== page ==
Using Music In Therapy
When someone creates a piece of music (or a piece of text, a graphic, a photo, a film or anything else that is protected under copyright laws), a whole system of legal rights and obligations comes into play. These rights and obligations outline what someone can and can't do with the material.
Who owns the copyright in a piece of music?
There is generally more than one owner of copyright in any given musical track. The composer who wrote the music owns copyright in the musical works. The lyricist who wrote the lyrics owns copyright in the literary works. The artist who performed the music owns copyright in a sound recording of their live performance. Finally, the maker of the recording (typically a record company) owns copyright in the sound recording.
What rights do the copyright owners have?
The copyright owners have a number of exclusive rights, including the right to:
- Make copies of the tracks;
- Perform music in public (eg by playing the tracks in the course of your business); and
- Communicate the tracks to the public.
Do I need any licences to play legitimately purchased music in my therapy classes?
Yes, you may require a licence depending on how you are using the music. Often the owner or operator of the practice needs a public performance licence from OneMusic Australia for playing music on their premises. Further, the sound recordings used must be licensed copies. In rare cases, music specifically designed for relaxation and therapy classes might not require public performance licensing. You will need to contact the OneMusic Australia directly to determine whether or not a public performance licence is required.
What about using music in a one-on-one music therapy session?
Licensing for the musical works is not required in the context of a one-on-one music therapy class. However, you will still need to obtain a licence to play protected sound recordings in a music therapy session, even if it is one-on-one treatment. You should contact OneMusic Australia to check what your licensing requirements might be.
I bought a legitimate CD. Can I make copies for use in my therapy classes?
The purchase of a CD only gives you the right to own the physical disc, to play it privately, and to pass on the same physical disc to another person. This means that copying the music from a CD including onto an iPod, without the permission of all relevant copyright owners, is an infringement of copyright except in very limited circumstances. The Copyright Act allows you to “format shift” music for personal use, for example, to copy from CD format to MP3 format in certain limited situations. However, this does not extend to use of the music in a therapy session.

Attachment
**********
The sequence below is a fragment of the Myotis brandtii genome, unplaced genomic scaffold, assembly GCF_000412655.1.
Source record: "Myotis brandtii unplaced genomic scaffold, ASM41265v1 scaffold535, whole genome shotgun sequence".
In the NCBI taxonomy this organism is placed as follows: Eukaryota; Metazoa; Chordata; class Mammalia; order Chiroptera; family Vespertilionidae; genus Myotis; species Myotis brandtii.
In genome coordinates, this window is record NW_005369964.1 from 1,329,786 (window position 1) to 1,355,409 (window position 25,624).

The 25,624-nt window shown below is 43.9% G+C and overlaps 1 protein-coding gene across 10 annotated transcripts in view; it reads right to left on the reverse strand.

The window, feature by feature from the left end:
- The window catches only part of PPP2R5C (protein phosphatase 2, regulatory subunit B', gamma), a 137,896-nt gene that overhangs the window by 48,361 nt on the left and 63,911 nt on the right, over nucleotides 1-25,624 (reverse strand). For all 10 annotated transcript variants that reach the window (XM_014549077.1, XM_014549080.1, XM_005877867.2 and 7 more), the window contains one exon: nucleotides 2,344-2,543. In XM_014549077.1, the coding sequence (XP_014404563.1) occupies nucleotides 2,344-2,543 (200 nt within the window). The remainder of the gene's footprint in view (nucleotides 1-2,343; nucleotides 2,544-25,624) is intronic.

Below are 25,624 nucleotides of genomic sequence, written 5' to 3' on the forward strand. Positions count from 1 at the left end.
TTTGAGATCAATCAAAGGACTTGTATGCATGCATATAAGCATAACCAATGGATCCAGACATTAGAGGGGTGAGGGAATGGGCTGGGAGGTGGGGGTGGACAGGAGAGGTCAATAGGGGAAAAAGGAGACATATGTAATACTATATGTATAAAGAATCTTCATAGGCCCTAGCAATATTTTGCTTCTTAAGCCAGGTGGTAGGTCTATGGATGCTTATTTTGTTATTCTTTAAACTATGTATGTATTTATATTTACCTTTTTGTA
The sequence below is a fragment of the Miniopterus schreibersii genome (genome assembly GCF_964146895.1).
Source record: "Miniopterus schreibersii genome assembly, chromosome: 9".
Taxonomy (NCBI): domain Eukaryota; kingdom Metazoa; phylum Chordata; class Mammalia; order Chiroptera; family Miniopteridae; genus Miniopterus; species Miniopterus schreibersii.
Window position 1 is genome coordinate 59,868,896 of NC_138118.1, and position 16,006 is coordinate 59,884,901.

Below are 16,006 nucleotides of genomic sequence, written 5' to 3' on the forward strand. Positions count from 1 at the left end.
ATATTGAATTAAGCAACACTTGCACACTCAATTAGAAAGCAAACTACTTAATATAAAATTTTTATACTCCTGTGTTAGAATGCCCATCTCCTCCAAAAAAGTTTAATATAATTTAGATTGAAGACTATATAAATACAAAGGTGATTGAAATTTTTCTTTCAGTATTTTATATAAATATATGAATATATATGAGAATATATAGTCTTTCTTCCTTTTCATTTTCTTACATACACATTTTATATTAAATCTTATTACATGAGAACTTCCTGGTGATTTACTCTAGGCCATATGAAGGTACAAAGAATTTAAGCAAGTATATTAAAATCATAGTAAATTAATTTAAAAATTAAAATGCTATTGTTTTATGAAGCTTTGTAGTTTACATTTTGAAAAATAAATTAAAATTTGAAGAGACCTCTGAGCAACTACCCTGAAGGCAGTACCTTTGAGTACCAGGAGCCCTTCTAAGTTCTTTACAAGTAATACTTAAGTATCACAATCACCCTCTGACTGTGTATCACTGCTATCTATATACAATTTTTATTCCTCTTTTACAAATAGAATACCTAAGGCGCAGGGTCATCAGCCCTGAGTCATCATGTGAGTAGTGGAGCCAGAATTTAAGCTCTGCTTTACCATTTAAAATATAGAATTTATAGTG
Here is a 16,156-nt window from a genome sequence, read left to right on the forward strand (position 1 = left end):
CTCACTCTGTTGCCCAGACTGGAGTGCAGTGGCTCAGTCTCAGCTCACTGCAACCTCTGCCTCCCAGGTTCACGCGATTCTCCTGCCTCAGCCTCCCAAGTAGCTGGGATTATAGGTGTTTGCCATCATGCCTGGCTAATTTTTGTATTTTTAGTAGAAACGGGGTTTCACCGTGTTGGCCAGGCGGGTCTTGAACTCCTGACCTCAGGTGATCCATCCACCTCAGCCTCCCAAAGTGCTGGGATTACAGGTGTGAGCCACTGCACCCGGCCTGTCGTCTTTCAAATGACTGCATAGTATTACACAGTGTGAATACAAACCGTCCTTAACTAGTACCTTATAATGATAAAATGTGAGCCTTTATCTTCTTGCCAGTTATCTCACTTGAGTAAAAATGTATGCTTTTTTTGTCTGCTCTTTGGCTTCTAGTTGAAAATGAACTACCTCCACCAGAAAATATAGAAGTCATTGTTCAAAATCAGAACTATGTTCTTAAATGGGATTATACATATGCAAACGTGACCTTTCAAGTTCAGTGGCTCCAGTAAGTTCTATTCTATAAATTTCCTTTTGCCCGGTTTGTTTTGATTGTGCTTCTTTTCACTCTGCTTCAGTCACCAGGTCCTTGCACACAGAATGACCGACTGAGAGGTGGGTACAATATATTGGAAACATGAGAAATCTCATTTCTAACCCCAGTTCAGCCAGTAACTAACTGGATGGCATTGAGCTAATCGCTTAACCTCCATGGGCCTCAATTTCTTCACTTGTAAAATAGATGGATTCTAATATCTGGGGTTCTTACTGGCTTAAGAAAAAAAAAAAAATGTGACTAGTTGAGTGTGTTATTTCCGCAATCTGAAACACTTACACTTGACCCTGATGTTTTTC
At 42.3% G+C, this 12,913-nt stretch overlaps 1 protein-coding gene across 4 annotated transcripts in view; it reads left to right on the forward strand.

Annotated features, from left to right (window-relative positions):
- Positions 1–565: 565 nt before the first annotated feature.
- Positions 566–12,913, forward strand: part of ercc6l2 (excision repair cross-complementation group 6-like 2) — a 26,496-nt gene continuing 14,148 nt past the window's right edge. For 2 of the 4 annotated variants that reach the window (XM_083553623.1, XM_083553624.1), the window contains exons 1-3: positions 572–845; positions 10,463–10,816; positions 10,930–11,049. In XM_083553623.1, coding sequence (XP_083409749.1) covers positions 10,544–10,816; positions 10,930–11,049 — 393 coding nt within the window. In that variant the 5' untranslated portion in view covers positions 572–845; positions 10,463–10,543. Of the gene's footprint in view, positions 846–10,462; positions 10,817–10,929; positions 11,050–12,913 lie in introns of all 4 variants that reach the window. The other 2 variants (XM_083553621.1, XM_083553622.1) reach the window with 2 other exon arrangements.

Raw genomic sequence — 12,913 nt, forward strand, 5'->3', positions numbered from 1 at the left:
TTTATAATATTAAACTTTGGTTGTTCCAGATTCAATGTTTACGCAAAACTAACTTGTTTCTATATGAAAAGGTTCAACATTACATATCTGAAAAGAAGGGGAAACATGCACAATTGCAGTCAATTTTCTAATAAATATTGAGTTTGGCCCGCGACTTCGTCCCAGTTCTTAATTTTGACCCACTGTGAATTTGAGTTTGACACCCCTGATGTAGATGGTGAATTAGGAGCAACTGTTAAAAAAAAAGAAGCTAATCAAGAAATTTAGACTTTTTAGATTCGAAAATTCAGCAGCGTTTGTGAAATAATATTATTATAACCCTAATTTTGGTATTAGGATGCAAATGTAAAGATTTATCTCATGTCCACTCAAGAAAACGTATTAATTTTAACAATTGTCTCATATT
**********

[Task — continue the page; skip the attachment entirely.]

If you want to copy your legitimate CDs onto an iPod or onto other CDs to play as background music for your therapy classes, you must get:
- Permission or a licence from the record company that controls the copyright in the sound recordings (contact the Licensing Department of the relevant record company or ARIA); and
- A licence from AMCOS for the reproduction of the music. Generally, AMCOS will offer a “blanket” licence which allows you to be covered for all reproduction of musical and literary works for certain purposes.
Can I download music from the internet and play it in my therapy classes?
The basic principle is that you cannot copy or distribute music including from the internet without the permission of all relevant copyright owners. There are a number of legitimate download sites in Australia which are listed at www.pro-music.org.
If you legitimately buy music from iTunes or other legal online distributors you should check their relevant terms and conditions to make sure that you are licensed for the relevant purpose, including for use as background music in your therapy classes.
What about downloading music through file-sharing?
Unless authorised, the vast bulk of P2P 'file sharing' is considered unauthorised copying and transmission of copyright material. This activity hurts sales of music and the livelihoods of people in the business including your favourite artists.
What if I download music to use in my therapy classes from a site overseas where the law might be different?
Internet activities of this sort typically involve acts of copying, transmission, or distribution in both the ‘receiving and sending’ countries and laws of each will apply. Be aware that if you download music files to your PC located in Australia, without the copyright owners' permission, you are committing an infringement of copyright under Australian law.
What are the consequences?
Penalties for copyright infringement range from injunctions, damages and costs through to fines of up to $60,500 for individuals and up to $302,500 for corporations for each infringement and/or up to 5 years imprisonment per offence. Police can also issue on-the-spot fines of $1320 per offence.
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